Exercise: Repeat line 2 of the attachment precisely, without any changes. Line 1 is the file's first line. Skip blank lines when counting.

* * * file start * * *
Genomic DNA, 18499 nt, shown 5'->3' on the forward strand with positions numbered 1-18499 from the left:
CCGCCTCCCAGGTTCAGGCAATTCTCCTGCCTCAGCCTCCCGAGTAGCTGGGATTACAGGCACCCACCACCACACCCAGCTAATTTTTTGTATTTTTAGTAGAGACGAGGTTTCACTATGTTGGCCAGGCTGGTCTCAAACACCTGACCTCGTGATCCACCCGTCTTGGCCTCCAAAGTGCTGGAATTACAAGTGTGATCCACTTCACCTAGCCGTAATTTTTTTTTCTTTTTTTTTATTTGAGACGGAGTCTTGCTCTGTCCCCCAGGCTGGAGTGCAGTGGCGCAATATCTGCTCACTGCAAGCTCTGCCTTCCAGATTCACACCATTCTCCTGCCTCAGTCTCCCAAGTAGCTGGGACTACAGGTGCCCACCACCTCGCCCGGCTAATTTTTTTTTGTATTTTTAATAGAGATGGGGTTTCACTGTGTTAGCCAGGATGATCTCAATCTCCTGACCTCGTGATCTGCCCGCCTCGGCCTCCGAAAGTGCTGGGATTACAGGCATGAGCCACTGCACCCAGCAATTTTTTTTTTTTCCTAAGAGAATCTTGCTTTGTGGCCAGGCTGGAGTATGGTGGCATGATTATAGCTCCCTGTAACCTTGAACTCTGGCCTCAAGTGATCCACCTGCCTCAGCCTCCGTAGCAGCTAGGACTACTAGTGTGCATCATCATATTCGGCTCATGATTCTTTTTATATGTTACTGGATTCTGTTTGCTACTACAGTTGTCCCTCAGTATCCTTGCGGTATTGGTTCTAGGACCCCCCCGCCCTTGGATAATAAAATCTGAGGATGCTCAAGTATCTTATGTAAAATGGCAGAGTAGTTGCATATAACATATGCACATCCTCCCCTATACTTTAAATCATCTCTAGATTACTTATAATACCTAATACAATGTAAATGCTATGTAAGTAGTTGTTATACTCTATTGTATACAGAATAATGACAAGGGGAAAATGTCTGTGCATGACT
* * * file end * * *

CCGCCTCCCAGGTTCAGGCAATTCTCCTGCCTCAGCCTCCCGAGTAGCTGGGATTACAGGCACCCACCACCACACCCAGCTAATTTTTTGTATTTTTAGTAGAGACGAGGTTTCACTATGTTGGCCAGGCTGGTCTCAAACACCTGACCTCGTGATCCACCCGTCTTGGCCTCCAAAGTGCTGGAATTACAAGTGTGATCCACTTCACCTAGCCGTAATTTTTTTTTCTTTTTTTTTATTTGAGACGGAGTCTTGCTCTGTCCCCCAGGCTGGAGTGCAGTGGCGCAATATCTGCTCACTGCAAGCTCTGCCTTCCAGATTCACACCATTCTCCTGCCTCAGTCTCCCAAGTAGCTGGGACTACAGGTGCCCACCACCTCGCCCGGCTAATTTTTTTTTGTATTTTTAATAGAGATGGGGTTTCACTGTGTTAGCCAGGATGATCTCAATCTCCTGACCTCGTGATCTGCCCGCCTCGGCCTCCGAAAGTGCTGGGATTACAGGCATGAGCCACTGCACCCAGCAATTTTTTTTTTTTCCTAAGAGAATCTTGCTTTGTGGCCAGGCTGGAGTATGGTGGCATGATTATAGCTCCCTGTAACCTTGAACTCTGGCCTCAAGTGATCCACCTGCCTCAGCCTCCGTAGCAGCTAGGACTACTAGTGTGCATCATCATATTCGGCTCATGATTCTTTTTATATGTTACTGGATTCTGTTTGCTACTACAGTTGTCCCTCAGTATCCTTGCGGTATTGGTTCTAGGACCCCCCCGCCCTTGGATAATAAAATCTGAGGATGCTCAAGTATCTTATGTAAAATGGCAGAGTAGTTGCATATAACATATGCACATCCTCCCCTATACTTTAAATCATCTCTAGATTACTTATAATACCTAATACAATGTAAATGCTATGTAAGTAGTTGTTATACTCTATTGTATACAGAATAATGACAAGGGGAAAATGTCTGTGCATGACT